Business• Business Consulting• Business Motivation• Forms of business

Pros & Cons of The 7 Forms of Business Ownership (Table)

7 forms of business ownership blog image
Starting a business? There are a few different forms of business ownership to consider when starting up. No matter what you are going to offer, the first step is to start! The following table covers the basic business types depending on your industry. It is important to consider the characteristics of liability and tax exposure prior to jumping in.

The following is the highlight of each that stands out and a detailed table.

Sole Proprietorship

sole proprietorship
Pro: Complete control of all company decisions. This is great for companies that are at low risk for legal liability such as a digital goods marketing agency. Complete control is awarded to the owner/operator.

Con: All liability falls on the owner, leaving their assets vulnerable to attack. The owner is also responsible for everything from taking phone calls, performing the work, keeping books, and paying taxes. The load is a lot to handle when growth starts to take shape.

General Partnership

general partnership
Pro: Brings together a group of ambitious people, promoting business success. This is amazing if you work well with like-minded people. The better talent that you are surrounded with can help cultivate the perfect environment for success.

Con: Business decisions, as well as profits, are split down the middle. Trust will go a long way when deciding to form a general partnership. Be sure to know your partner well before signing the dotted line.

Limited Liability Partnership (LLP)

Pro: Unlimited liability is split across the multiple owners, not just sole liability.

Con: One mistake or shortcoming by one owner can negatively impact the entire team.

Limited Liability Corporation (LLC)

This is one of the most common forms of business ownership. This protects personal assets among individual owner(s).


corporation blog post
Corporations are subjected to public trading options that shareholders could either benefit from or lose out on. One major con is corporations are double-taxed, the only form of business ownership where this applies.

Joint Venture

joint venture
Joint ventures are good for sharing success. Through effect assets and efforts, the financial gain can be shared and enjoyed across the team.


Company liabilities do not fall in the lap of the franchise owner. The owner must abide by the companies decisions relating to renovations, promotions and other marketing and business-related decisions. The franchise is branded and owned as a whole not by the franchise owner.

CharacteristicSole ProprietorshipGeneral PartnershipLLPLLCCorporationJoint VentureFranchise
Liability ExposurePro: Complete control of all company decisions   Con: All liability falls upon the owner. Personal assets become at riskPro: unlimited liability splits among multiple owners, not just sole liability   Con: One mistake by one of the owners impacts the otherPro: Unlimited liability splits among multiple owners, not just sole liability   Con: One mistake by one of the owners impacts the otherPro: Members are not liable for company debts   Con: Under special circumstances, owners can be subjected to unlimited liabilityPro: Limited liability, shareholders are not personally responsible for obligations of the corporation   Con: Shareholders lose investment moneyPro: Unlimited liability splits among multiple owners, not just sole liability   Con: One mistake by one of the owners impacts the otherPro: Owner is not liable for company liabilities   Con: Owner has to abide to all the franchisers decisions such as renovations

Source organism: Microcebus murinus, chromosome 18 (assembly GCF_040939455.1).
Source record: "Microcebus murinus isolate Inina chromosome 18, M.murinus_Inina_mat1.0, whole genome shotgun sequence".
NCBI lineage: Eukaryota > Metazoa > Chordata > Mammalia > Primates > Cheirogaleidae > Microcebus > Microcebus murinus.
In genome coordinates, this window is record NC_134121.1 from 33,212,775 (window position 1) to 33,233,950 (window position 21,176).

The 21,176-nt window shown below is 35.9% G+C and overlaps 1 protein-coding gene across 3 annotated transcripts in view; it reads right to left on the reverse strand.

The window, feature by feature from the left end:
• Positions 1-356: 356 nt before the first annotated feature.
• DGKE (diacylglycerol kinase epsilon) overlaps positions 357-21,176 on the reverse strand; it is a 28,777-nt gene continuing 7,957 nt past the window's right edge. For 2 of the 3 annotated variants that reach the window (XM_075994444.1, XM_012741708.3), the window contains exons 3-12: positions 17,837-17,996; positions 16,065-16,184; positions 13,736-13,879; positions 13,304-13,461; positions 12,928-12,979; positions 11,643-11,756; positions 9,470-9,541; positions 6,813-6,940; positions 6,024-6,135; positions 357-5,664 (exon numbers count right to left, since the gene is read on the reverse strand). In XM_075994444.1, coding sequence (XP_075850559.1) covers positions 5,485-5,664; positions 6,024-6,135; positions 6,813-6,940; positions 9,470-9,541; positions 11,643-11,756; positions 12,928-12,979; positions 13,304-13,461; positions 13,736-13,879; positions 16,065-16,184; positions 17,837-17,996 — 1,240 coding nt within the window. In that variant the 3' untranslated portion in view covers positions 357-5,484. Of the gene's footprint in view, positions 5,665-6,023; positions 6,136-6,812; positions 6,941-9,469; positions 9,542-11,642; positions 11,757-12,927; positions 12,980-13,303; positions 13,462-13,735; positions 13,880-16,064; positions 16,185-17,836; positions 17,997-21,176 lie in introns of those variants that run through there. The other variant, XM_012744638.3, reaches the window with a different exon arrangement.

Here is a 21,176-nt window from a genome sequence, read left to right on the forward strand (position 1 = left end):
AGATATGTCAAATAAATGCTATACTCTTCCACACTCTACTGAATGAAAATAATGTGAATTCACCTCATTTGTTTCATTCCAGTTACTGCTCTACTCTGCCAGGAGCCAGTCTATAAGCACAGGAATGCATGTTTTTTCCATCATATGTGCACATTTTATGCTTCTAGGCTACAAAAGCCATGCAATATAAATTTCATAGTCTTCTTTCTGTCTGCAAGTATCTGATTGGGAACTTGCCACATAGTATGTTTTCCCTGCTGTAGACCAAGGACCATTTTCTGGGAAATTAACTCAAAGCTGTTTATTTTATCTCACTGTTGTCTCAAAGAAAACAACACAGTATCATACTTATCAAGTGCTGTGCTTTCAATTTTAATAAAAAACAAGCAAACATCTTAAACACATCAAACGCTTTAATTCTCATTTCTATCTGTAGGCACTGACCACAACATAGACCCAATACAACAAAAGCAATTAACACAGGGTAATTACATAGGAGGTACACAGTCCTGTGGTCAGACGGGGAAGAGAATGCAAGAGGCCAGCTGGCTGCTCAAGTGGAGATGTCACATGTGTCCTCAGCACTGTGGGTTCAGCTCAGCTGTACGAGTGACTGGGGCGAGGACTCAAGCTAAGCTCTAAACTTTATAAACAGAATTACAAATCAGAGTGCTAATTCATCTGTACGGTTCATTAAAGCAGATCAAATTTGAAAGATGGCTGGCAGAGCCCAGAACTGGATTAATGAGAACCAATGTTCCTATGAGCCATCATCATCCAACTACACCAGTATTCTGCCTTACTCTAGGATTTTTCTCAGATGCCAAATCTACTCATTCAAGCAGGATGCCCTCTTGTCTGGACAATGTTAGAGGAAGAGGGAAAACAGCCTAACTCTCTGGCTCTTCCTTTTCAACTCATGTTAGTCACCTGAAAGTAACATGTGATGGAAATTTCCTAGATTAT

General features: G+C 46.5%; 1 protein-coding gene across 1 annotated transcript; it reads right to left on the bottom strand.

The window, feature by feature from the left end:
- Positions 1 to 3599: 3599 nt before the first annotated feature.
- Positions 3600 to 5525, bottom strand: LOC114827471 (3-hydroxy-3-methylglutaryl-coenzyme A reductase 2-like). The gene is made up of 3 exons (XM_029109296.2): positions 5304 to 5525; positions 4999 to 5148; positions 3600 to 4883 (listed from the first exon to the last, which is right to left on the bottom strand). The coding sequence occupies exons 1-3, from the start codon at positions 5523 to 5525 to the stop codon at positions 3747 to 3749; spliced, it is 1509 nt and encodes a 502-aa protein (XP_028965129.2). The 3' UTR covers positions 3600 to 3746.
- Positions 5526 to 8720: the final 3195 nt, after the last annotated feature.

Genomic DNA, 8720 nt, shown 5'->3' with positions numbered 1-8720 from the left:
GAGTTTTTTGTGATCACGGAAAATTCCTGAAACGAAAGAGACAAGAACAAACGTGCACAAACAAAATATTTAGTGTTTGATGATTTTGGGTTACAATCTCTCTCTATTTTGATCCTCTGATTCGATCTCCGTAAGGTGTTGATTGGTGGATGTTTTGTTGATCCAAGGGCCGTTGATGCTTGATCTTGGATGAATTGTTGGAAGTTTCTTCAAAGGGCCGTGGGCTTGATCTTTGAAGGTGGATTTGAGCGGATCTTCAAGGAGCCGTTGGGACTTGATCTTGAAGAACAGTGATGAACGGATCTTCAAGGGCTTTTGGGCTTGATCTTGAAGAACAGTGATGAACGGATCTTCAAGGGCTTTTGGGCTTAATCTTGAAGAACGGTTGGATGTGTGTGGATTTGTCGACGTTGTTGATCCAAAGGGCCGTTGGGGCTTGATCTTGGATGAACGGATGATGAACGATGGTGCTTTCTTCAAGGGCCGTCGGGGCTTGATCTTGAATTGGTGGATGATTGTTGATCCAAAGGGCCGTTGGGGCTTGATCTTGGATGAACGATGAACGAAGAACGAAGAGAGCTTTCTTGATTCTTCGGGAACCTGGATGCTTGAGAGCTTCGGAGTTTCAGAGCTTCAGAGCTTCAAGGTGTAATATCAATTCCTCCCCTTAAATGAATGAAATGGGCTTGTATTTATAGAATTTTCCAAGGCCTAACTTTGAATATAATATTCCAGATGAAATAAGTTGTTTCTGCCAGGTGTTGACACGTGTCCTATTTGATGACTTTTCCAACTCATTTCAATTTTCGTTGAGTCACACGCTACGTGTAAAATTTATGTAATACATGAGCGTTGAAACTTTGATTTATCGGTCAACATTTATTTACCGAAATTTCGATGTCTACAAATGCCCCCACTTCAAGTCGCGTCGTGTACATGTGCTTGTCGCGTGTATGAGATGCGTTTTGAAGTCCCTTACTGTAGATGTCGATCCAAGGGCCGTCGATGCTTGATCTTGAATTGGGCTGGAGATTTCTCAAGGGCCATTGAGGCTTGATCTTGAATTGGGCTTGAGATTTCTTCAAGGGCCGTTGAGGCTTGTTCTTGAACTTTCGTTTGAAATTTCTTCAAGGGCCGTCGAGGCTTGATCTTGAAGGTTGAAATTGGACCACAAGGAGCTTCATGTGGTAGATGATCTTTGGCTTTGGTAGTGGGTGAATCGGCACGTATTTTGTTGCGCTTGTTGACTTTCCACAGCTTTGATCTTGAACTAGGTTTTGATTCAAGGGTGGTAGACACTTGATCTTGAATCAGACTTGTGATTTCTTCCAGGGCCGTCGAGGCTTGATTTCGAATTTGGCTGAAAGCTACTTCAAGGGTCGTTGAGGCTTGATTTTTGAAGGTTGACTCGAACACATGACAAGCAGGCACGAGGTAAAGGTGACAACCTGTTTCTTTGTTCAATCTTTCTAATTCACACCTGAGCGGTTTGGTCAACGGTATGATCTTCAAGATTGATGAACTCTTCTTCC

Tax ExposurePro: Taxed oncePro: Taxed oncePro: Taxed OncePro: Taxed oncePro: None   Con: Double taxPro: Taxed OncePro: Taxed Once   Con: Royalty and advertising fees in addition to income tax
Owners RelationshipPro: Owner is his or her own boss   Con: Stress can overwhelm an individual when the business depends on their decisions and actionsPro: Brings together a group of talented people, boosting business success   Con: Business decisions and profits are splitPro: Partnership offers limited liability, easing tension among ownership   Con: Profits are spread amongst all membersPro: Fair distribution of profits among business partners   Con: Liability is not inherited by one sole member Pro: Management may focus more on career development than company gain   Con: Shareholders can easily take more interest in profits than employee well-beingPro: Establish good relationships with other successful owners and partners   Con: Profits are spread amongst ownersPro: Opportunity to run an established business as an owner   Con: Products and regulations rules are handed down from corporate 
Purpose of FormGives individuals the opportunity to own and operate their own businessCombines the ideas and skillsets of multiple individuals to maximize successCreate a partnership while limiting liabilityTo limit liability among members, while offering fair profit distribution amongst the partnership. Offer portions of ownership to shareholdersTo explore financial gain through combining assets and effortsTo offer potential owners a chance to own a successful, well-established business
ExampleA small home healthcare providerSmall, middle or large-sized medical practiceSmall, middle or large-sized Accounting firmMid-sized product manufacturerLarge clothing manufacturerLarge vehicle retailerLarge fast-food company
Forms of business ownership and related characteristics
Ronnie Lee Roberts II is a brand and marketing super fan and owner & operator of Roberts Consulting Firm. He writes about marketing, leadership, and business.

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